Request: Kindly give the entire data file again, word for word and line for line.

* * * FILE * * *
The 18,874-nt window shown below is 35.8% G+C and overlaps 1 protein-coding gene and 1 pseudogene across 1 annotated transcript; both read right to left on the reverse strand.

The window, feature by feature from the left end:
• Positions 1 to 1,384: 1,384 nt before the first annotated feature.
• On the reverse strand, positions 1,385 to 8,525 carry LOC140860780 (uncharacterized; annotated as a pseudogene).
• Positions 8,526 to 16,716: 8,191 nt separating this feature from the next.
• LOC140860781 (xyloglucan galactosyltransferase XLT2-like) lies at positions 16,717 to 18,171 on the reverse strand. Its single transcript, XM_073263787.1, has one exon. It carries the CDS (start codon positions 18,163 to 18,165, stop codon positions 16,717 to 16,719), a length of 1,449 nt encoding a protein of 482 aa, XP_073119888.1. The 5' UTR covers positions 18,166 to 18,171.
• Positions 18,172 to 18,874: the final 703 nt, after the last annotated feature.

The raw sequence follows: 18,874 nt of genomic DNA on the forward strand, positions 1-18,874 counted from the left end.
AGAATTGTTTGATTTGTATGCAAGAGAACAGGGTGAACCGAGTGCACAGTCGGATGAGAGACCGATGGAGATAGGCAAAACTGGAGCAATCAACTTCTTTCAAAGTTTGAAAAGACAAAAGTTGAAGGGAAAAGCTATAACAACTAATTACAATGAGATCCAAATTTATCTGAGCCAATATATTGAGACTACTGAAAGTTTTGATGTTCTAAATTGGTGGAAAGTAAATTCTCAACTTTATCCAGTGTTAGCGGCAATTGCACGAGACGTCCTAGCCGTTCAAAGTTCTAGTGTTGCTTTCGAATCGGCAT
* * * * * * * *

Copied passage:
The 18,874-nt window shown below is 35.8% G+C and overlaps 1 protein-coding gene and 1 pseudogene across 1 annotated transcript; both read right to left on the reverse strand.

The window, feature by feature from the left end:
• Positions 1 to 1,384: 1,384 nt before the first annotated feature.
• On the reverse strand, positions 1,385 to 8,525 carry LOC140860780 (uncharacterized; annotated as a pseudogene).
• Positions 8,526 to 16,716: 8,191 nt separating this feature from the next.
• LOC140860781 (xyloglucan galactosyltransferase XLT2-like) lies at positions 16,717 to 18,171 on the reverse strand. Its single transcript, XM_073263787.1, has one exon. It carries the CDS (start codon positions 18,163 to 18,165, stop codon positions 16,717 to 16,719), a length of 1,449 nt encoding a protein of 482 aa, XP_073119888.1. The 5' UTR covers positions 18,166 to 18,171.
• Positions 18,172 to 18,874: the final 703 nt, after the last annotated feature.

The raw sequence follows: 18,874 nt of genomic DNA on the forward strand, positions 1-18,874 counted from the left end.
AGAATTGTTTGATTTGTATGCAAGAGAACAGGGTGAACCGAGTGCACAGTCGGATGAGAGACCGATGGAGATAGGCAAAACTGGAGCAATCAACTTCTTTCAAAGTTTGAAAAGACAAAAGTTGAAGGGAAAAGCTATAACAACTAATTACAATGAGATCCAAATTTATCTGAGCCAATATATTGAGACTACTGAAAGTTTTGATGTTCTAAATTGGTGGAAAGTAAATTCTCAACTTTATCCAGTGTTAGCGGCAATTGCACGAGACGTCCTAGCCGTTCAAAGTTCTAGTGTTGCTTTCGAATCGGCAT